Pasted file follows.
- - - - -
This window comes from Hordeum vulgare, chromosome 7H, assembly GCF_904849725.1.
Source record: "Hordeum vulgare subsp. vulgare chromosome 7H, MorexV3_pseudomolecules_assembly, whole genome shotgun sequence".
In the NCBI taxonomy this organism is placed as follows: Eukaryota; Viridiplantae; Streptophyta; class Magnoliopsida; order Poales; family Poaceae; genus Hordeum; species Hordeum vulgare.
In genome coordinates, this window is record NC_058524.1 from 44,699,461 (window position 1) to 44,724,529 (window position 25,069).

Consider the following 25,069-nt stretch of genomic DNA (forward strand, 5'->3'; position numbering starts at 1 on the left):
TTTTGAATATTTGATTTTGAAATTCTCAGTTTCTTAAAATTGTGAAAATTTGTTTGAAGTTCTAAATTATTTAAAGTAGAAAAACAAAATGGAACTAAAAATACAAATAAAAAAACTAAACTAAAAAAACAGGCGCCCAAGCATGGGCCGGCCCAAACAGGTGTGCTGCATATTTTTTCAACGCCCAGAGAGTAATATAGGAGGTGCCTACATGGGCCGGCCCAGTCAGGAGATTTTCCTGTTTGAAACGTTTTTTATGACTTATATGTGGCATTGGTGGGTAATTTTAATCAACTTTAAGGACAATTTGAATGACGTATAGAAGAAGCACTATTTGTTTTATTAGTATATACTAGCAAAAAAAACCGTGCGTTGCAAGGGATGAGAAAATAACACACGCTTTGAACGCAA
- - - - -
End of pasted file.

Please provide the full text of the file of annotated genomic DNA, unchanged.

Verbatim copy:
This window comes from Hordeum vulgare, chromosome 7H, assembly GCF_904849725.1.
Source record: "Hordeum vulgare subsp. vulgare chromosome 7H, MorexV3_pseudomolecules_assembly, whole genome shotgun sequence".
In the NCBI taxonomy this organism is placed as follows: Eukaryota; Viridiplantae; Streptophyta; class Magnoliopsida; order Poales; family Poaceae; genus Hordeum; species Hordeum vulgare.
In genome coordinates, this window is record NC_058524.1 from 44,699,461 (window position 1) to 44,724,529 (window position 25,069).

Consider the following 25,069-nt stretch of genomic DNA (forward strand, 5'->3'; position numbering starts at 1 on the left):
TTTTGAATATTTGATTTTGAAATTCTCAGTTTCTTAAAATTGTGAAAATTTGTTTGAAGTTCTAAATTATTTAAAGTAGAAAAACAAAATGGAACTAAAAATACAAATAAAAAAACTAAACTAAAAAAACAGGCGCCCAAGCATGGGCCGGCCCAAACAGGTGTGCTGCATATTTTTTCAACGCCCAGAGAGTAATATAGGAGGTGCCTACATGGGCCGGCCCAGTCAGGAGATTTTCCTGTTTGAAACGTTTTTTATGACTTATATGTGGCATTGGTGGGTAATTTTAATCAACTTTAAGGACAATTTGAATGACGTATAGAAGAAGCACTATTTGTTTTATTAGTATATACTAGCAAAAAAAACCGTGCGTTGCAAGGGATGAGAAAATAACACACGCTTTGAACGCAA